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Founder's daughter carries on mock trial team success

Feb. 1, 2007

KALAMAZOO--The success of Western Michigan University's mock trial team continues this year under the leadership of the daughter of the founder of the six-year-old program.

Joelle Renstrom, a part-time instructor for WMU's Lee Honors College and the Department of Political Science, has taken the reins of the program her father, the late Dr. Peter Renstrom, started in 2001, as students prepare for the American Mock Trial Association's regional qualifier Friday through Sunday, Feb. 2-4, at Notre Dame University. The top teams from about 25 regional matches across the country will advance to the national championship at Stetson University in Florida in April.

An accomplished mock trial participant herself, Renstrom said she is honored to continue the program started by her father, a WMU political science professor who was an expert on constitutional law and U.S. elections and was active in area politics. He died in September 2006.

"In a lot of ways it has been his legacy to the University and to the political science department," says Renstrom who began teaching at WMU in 2006. "Our team wants to win, and we want to win for him and to make him proud. It's really important for a lot of reasons."

Her father's support helped propel her own success as a member of the mock trial teams for Kalamazoo Central High School and the University of Michigan, which won national championships in 1996 and 1999, respectively.

This year, WMU has two teams with a total of 12 undergraduate students, five of whom are returning from last year and were coached by the senior Renstrom.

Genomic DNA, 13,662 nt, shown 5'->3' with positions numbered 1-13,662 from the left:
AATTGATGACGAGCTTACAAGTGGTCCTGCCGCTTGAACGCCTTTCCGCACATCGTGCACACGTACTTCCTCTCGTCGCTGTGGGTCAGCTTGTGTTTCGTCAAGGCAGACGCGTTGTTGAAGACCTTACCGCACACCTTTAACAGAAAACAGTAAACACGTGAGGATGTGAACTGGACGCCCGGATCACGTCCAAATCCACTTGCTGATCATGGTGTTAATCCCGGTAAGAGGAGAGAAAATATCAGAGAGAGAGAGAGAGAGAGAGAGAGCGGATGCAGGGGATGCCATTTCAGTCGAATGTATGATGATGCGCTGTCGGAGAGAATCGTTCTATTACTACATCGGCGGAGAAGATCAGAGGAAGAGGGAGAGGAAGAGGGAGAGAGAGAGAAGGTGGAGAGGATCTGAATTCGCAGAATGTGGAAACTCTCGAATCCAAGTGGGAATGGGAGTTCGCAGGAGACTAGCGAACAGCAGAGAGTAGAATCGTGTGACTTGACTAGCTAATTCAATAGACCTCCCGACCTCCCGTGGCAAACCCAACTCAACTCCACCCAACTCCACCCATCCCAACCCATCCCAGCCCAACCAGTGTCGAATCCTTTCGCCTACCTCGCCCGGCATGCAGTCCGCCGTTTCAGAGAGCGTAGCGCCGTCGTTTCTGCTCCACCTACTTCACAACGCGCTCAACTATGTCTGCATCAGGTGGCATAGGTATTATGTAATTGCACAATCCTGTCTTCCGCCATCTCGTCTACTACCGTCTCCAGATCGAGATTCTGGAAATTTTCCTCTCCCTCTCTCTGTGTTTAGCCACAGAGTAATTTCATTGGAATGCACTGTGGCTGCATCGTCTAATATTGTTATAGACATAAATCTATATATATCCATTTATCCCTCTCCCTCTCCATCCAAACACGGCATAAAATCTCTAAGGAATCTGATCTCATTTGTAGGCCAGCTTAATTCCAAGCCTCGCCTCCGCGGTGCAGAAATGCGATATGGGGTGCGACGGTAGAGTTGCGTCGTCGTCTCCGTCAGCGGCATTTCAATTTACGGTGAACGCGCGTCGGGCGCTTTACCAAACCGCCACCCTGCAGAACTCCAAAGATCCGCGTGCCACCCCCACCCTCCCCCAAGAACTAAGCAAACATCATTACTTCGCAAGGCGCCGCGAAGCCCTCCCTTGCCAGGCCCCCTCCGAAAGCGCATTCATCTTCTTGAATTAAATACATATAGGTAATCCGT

WMU started its season strong with a third place showing at a practice tournament in January at Ohio Northern University.

"The seniors really want to go out in style, both for themselves and for the memory of my dad," she says. "The team has really stepped up, especially in the wake of dad's death."

The strategy this year is to use unexpected tactics, she adds.

"A lot of times during these competitions, the arguments seem to sound the same. I'm really big on distinguishing ourselves, using strategies to catch the other team off guard," says Renstrom.

During a mock trial, students assume the roles of lawyers and witnesses and present their side of a case issued by the American Mock Trial Association. This year's case involves an allegation of excessive force by a police department after the shooting of a 16-year-old boy who remains in a coma.

The team roster includes captains Reema Nandy and Bethany Whittles and members Jen Baggiani, Andrew Beck, Dan Brim, James Connor, Keely Frye, Hannah Markel, Blake Nichols, Richard Salchow, Kathryn Stoehr and Brent White.

Local lawyers and judges who helped this year with the WMU teams are Jamie Geary of Howard & Howard; Kurt McCamman of Miller, Canfield, Paddock & Stone; and Annette Nickel of Varnum, Riddering, Schmitt & Howlett.

Media contact: Deanne Molinari, (269) 387-8400, deanne.molinari@wmich.edu

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